Month: March 2021

Shropshire Council to use council meeting to smooth over highways problems ahead of 6 May local elections

Despite the clear restrictions on what council business can be conducted in the run up to an election, Shropshire Council’s administration has scheduled a meeting on its contractors’ performance on highways maintenance next Tuesday. It seems that the council is not aware that highways are a political issue and a battleground in many council areas around the county. Among the reports to be considered by the Place Overview Committee next Tuesday is one on the struggling highways contractor Kier, the company responsible for delivering highways repairs at a cost of £27m a year. The report admits to three years of failings but makes the case improvements are being made. This is a smoothie view of highways. If only our highways were smooth.

Covid Watch 140: Ludlow town buses back to normal from Thursday 1 April when vax shuttle ends

Bus services have been disrupted in recent weeks to give priority to the shuttle bus between Ludlow and the Racecourse vaccination centre. From Thursday, the 701 and 722 will revert to their previous timetables, with each running every half an hour from Ludlow Assembly Rooms. The vaccination programme at Ludlow Racecourse is due to slow due to a reduction in vaccine supplies in April. The vax shuttle will be suspended. It might be reinstated later but it has been little used. It was the right idea but there was little demand. I am not convinced it should be reinstated at the expense of the town service.

The decision for Shropshire to become a unitary council from May 2009 is still resented here in south west Shropshire. Under Shropshire Council’s first leader, it led to a huge centralisation of control in Shropshire and the sucking of rural resources into Shrewsbury and Oswestry. It was not going unitary that was the problem. It was the transfer of power from rural Shropshire to Shrewsbury. That was never a requirement of going unitary. We can’t go back the local governance arrangements we had before 2009. But we can strengthen local democracy across the county by setting up powerful area committees with powers over local decisions, local funding and the right to scrutinise and challenge Shirehall. The committees will help level up funding between urban and rural Shropshire. It is time for the rural voice to be as loud as the urban voice. Across the nation and here in Shropshire.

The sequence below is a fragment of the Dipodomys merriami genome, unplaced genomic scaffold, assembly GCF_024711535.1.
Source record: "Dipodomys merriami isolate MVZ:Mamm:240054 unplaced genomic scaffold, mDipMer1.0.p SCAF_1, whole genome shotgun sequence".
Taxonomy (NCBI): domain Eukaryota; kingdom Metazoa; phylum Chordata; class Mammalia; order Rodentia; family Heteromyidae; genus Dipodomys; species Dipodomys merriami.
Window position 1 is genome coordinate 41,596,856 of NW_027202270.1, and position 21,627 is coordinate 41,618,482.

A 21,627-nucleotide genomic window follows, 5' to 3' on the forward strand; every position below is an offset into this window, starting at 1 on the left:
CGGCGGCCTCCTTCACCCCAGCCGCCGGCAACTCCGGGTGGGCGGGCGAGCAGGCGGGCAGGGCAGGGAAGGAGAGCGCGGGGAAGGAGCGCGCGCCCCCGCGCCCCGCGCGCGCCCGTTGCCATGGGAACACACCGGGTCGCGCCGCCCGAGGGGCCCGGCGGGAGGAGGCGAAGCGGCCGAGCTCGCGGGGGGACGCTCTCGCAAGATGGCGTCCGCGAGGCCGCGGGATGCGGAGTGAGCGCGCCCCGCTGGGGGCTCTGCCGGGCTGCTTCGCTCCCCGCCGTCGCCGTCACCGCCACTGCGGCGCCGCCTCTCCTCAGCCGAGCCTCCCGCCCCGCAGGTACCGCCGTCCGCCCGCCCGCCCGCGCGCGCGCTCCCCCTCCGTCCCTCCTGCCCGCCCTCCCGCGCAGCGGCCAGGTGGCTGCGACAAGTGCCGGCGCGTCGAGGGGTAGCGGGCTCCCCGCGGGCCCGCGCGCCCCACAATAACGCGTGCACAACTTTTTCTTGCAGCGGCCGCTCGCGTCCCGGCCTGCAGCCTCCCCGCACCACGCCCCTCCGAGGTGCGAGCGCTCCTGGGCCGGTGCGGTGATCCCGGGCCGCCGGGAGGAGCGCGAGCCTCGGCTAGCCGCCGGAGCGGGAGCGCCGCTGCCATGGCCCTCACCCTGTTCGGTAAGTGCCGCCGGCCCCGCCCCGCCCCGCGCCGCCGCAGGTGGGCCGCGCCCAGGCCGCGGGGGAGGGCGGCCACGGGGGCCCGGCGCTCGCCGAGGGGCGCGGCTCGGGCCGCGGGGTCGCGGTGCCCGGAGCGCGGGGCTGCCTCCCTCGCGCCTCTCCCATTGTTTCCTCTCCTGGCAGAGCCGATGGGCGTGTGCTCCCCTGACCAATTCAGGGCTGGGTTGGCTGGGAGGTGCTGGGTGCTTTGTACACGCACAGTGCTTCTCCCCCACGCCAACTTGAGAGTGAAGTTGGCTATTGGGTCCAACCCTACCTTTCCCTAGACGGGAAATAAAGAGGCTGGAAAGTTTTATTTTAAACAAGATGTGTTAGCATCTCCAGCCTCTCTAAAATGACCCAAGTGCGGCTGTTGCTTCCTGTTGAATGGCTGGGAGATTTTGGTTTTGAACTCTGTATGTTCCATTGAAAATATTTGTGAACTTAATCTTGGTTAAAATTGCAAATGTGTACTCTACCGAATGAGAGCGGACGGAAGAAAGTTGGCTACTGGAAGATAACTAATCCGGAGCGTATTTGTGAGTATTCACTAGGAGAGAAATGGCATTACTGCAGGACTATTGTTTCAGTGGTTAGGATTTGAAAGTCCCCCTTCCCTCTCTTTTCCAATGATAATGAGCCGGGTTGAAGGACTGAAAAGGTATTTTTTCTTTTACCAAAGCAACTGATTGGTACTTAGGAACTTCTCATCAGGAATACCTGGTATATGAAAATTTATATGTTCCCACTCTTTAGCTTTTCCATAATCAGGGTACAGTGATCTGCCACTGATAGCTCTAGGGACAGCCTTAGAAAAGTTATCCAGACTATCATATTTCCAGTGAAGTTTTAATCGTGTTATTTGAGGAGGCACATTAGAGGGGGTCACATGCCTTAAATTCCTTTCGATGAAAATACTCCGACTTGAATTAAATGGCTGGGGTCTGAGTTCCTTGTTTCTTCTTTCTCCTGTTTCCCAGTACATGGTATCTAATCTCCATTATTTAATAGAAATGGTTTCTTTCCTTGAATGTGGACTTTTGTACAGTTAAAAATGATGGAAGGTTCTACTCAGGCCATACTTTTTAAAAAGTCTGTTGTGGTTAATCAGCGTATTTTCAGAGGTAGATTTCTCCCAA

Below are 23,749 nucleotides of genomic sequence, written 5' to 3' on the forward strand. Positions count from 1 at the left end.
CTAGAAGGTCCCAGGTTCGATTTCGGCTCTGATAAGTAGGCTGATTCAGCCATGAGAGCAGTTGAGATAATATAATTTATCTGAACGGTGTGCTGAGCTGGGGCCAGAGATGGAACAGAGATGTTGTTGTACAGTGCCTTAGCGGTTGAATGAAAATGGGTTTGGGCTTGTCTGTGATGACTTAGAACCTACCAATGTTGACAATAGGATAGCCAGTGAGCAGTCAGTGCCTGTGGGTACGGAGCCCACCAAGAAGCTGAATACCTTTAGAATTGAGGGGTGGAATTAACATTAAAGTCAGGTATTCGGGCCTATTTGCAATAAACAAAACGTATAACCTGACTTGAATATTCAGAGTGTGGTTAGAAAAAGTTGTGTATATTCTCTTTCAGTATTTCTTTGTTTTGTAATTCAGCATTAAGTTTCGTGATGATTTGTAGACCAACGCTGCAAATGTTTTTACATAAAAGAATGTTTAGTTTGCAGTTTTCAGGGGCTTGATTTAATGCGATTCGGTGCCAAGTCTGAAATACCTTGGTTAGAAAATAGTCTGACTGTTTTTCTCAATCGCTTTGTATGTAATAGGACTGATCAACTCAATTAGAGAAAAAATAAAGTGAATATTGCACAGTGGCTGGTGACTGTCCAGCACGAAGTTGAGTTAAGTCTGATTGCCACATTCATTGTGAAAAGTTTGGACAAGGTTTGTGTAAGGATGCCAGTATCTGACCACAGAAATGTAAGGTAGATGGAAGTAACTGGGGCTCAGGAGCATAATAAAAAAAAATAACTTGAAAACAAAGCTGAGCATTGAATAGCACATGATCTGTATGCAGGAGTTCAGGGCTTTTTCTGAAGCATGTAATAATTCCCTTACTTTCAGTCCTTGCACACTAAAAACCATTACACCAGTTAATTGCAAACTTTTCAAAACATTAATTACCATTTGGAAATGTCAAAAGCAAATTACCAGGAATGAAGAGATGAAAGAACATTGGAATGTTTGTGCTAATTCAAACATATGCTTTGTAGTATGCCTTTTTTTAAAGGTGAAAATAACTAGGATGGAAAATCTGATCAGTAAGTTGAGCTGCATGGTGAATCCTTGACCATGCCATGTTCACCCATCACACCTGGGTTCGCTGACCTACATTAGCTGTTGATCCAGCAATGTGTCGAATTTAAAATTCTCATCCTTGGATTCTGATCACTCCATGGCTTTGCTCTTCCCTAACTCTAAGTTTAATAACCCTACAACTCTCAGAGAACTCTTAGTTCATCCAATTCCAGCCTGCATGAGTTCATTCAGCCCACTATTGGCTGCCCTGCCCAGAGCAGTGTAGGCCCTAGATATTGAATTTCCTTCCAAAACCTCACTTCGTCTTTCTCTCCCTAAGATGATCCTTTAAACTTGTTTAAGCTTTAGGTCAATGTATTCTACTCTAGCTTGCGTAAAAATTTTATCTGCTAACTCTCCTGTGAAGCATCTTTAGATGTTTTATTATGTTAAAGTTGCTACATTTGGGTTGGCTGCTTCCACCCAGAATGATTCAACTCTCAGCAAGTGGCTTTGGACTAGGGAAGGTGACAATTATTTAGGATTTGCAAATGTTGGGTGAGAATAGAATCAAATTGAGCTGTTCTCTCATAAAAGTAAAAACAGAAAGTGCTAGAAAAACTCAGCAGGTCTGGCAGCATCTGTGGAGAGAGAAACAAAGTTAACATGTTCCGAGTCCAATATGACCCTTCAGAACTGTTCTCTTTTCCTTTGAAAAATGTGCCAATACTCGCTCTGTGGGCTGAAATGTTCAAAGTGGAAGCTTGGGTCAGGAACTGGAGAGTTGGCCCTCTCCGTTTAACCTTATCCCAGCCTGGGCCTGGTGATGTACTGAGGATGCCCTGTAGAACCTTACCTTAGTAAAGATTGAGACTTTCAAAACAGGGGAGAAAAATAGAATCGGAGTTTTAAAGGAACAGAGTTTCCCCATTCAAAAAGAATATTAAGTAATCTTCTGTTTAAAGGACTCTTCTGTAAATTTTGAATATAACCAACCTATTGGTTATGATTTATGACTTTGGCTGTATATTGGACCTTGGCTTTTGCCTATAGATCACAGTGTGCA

Escape to the country programmes and articles by urban journalists don’t give a real view of rural life

Am I the only one who find programmes like Escape to the Country unsettling? The clue is in the word “escape”. That idea of rural life being idyllic compared to the nightmare of living in cities. Before anyone gets worked up, I don’t think cities are a nightmare. A buzz of life 24 hours seven days a week. Almost everything available whenever you need it. Walkable neighbourhoods. But cities and large towns are too busy for me. All those people you don’t know rushing past not saying hello. I don’t think rural areas are a nightmare. Far from it. But people seem who escape to the country sometimes have unrealistic expectations of rural life.

Local councils have been meeting online during the pandemic. After a few teething problems, the practice of meeting online has worked well. But yesterday the government declared councils must meet in public after 7 May. Many councillors think this is too early. A good many councils, including Ludlow Town Council and Shropshire Council, do not have suitable buildings to accommodate all their councillors, let alone members of the public, while social distancing remains in place. Will any councillors or members of the public want to attend the cramped Ludlow Town Council meeting in the Guildhall on 24 May? Or the Shropshire Council meeting four days earlier, with its 74 councillors and at least 25 officers and public attending in a chamber set out like a university lecture hall? This is retrograde move that will reduce the effectiveness of local democracy. Not for once, ministers are out of touch with reality. The compulsory return to face to face for councils is only happening because local government has long been an afterthought in the government’s deliberations (and, for that matter, allocation of funding). Parliament has run out of time to debate the required legislation that would extend powers for online meetings. Faced…

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